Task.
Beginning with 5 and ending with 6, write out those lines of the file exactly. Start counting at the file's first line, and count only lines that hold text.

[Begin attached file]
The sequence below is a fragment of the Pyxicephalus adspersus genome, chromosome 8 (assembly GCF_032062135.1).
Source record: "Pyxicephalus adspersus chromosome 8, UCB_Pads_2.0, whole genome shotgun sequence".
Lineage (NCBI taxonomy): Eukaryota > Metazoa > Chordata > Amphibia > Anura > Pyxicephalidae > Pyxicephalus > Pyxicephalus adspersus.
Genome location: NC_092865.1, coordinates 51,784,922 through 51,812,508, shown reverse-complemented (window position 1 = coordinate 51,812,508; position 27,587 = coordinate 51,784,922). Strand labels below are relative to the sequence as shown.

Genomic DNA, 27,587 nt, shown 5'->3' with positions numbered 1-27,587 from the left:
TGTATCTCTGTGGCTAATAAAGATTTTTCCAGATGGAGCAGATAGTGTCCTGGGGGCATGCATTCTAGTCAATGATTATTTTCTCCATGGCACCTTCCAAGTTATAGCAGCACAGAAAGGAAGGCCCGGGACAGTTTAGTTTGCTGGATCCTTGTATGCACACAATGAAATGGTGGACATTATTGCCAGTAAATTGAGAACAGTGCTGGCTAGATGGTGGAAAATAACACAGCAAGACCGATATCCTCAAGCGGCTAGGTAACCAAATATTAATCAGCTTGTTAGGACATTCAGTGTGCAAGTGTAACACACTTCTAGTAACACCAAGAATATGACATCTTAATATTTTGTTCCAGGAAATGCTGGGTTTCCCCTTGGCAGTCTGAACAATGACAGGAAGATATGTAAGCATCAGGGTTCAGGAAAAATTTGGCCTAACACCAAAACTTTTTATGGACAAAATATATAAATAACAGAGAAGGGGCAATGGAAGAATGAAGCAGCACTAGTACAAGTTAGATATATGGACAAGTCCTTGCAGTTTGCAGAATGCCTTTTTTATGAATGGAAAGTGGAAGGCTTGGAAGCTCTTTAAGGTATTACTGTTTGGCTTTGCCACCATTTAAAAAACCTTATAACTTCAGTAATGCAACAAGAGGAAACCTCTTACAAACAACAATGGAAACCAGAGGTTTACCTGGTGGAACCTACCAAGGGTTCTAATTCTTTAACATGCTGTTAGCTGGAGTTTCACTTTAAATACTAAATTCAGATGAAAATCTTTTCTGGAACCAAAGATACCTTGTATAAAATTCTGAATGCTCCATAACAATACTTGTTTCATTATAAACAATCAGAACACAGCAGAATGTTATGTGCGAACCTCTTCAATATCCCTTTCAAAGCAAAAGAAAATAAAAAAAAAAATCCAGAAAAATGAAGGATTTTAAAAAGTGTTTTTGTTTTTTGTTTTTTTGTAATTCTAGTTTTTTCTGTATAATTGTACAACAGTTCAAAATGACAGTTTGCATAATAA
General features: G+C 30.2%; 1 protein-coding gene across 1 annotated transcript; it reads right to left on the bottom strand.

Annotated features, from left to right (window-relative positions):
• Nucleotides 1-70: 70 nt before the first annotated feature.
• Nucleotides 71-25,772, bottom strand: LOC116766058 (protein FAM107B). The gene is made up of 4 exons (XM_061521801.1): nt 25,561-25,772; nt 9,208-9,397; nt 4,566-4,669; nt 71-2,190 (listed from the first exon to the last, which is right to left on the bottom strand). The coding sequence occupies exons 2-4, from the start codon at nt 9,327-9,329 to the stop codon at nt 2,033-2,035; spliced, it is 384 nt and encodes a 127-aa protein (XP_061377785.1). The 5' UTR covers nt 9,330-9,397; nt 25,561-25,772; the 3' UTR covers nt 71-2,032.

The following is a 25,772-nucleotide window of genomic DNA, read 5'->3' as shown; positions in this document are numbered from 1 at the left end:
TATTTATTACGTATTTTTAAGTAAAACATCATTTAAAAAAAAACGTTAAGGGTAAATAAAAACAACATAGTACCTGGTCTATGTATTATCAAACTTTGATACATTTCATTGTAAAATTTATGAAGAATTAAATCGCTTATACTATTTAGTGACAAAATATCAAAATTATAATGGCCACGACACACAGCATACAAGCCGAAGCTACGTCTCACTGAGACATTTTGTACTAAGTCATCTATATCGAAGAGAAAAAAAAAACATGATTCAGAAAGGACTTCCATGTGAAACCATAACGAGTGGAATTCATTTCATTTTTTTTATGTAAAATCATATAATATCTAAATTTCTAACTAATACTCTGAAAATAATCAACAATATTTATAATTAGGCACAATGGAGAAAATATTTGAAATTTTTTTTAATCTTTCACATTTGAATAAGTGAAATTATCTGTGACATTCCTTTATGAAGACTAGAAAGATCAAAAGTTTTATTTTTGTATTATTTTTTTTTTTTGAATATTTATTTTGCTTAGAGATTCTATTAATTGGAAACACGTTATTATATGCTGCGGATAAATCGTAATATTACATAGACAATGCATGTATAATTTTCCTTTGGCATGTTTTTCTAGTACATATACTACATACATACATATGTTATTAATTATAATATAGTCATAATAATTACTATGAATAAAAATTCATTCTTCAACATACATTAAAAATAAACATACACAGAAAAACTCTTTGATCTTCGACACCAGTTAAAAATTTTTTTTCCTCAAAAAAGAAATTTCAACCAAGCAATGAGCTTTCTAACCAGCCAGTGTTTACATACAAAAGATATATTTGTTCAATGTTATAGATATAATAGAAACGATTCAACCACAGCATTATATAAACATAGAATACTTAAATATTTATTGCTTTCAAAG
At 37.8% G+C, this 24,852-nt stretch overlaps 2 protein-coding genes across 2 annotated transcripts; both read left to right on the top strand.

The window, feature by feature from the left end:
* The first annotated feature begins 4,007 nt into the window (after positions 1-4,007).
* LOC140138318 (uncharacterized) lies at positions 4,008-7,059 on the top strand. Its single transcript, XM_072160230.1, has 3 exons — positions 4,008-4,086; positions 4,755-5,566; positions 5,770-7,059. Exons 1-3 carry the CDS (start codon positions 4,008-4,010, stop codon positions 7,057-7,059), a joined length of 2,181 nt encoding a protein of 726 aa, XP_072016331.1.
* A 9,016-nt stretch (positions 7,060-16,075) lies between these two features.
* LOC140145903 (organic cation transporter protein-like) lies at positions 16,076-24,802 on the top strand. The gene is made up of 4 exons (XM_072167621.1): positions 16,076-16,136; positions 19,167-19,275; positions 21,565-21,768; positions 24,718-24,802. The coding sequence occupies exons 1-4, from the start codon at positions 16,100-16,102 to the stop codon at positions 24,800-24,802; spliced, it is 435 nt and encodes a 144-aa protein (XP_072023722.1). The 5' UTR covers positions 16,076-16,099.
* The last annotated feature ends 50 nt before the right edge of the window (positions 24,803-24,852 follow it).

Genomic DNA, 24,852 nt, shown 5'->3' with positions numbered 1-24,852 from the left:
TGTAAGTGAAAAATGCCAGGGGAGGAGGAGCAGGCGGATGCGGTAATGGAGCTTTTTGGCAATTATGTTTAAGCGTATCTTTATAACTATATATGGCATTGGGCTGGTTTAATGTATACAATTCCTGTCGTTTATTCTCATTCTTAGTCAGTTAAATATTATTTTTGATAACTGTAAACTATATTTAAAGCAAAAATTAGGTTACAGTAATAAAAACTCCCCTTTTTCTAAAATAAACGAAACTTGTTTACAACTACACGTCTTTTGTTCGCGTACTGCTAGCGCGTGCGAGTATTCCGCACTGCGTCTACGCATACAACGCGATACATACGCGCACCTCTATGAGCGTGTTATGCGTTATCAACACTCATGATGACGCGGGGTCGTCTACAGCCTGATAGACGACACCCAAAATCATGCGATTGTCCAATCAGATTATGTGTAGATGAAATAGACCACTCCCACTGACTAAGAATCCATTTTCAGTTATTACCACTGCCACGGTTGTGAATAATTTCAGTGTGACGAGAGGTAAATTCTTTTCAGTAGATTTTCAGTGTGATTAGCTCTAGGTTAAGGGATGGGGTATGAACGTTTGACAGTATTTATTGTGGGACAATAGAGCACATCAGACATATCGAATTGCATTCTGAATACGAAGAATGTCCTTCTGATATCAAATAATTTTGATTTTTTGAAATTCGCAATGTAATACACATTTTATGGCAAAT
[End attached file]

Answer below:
Genomic DNA, 27,587 nt, shown 5'->3' with positions numbered 1-27,587 from the left:
TGTATCTCTGTGGCTAATAAAGATTTTTCCAGATGGAGCAGATAGTGTCCTGGGGGCATGCATTCTAGTCAATGATTATTTTCTCCATGGCACCTTCCAAGTTATAGCAGCACAGAAAGGAAGGCCCGGGACAGTTTAGTTTGCTGGATCCTTGTATGCACACAATGAAATGGTGGACATTATTGCCAGTAAATTGAGAACAGTGCTGGCTAGATGGTGGAAAATAACACAGCAAGACCGATATCCTCAAGCGGCTAGGTAACCAAATATTAATCAGCTTGTTAGGACATTCAGTGTGCAAGTGTAACACACTTCTAGTAACACCAAGAATATGACATCTTAATATTTTGTTCCAGGAAATGCTGGGTTTCCCCTTGGCAGTCTGAACAATGACAGGAAGATATGTAAGCATCAGGGTTCAGGAAAAATTTGGCCTAACACCAAAACTTTTTATGGACAAAATATATAAATAACAGAGAAGGGGCAATGGAAGAATGAAGCAGCACTAGTACAAGTTAGATATATGGACAAGTCCTTGCAGTTTGCAGAATGCCTTTTTTATGAATGGAAAGTGGAAGGCTTGGAAGCTCTTTAAGGTATTACTGTTTGGCTTTGCCACCATTTAAAAAACCTTATAACTTCAGTAATGCAACAAGAGGAAACCTCTTACAAACAACAATGGAAACCAGAGGTTTACCTGGTGGAACCTACCAAGGGTTCTAATTCTTTAACATGCTGTTAGCTGGAGTTTCACTTTAAATACTAAATTCAGATGAAAATCTTTTCTGGAACCAAAGATACCTTGTATAAAATTCTGAATGCTCCATAACAATACTTGTTTCATTATAAACAATCAGAACACAGCAGAATGTTATGTGCGAACCTCTTCAATATCCCTTTCAAAGCAAAAGAAAATAAAAAAAAAAATCCAGAAAAATGAAGGATTTTAAAAAGTGTTTTTGTTTTTTGTTTTTTTGTAATTCTAGTTTTTTCTGTATAATTGTACAACAGTTCAAAATGACAGTTTGCATAATAA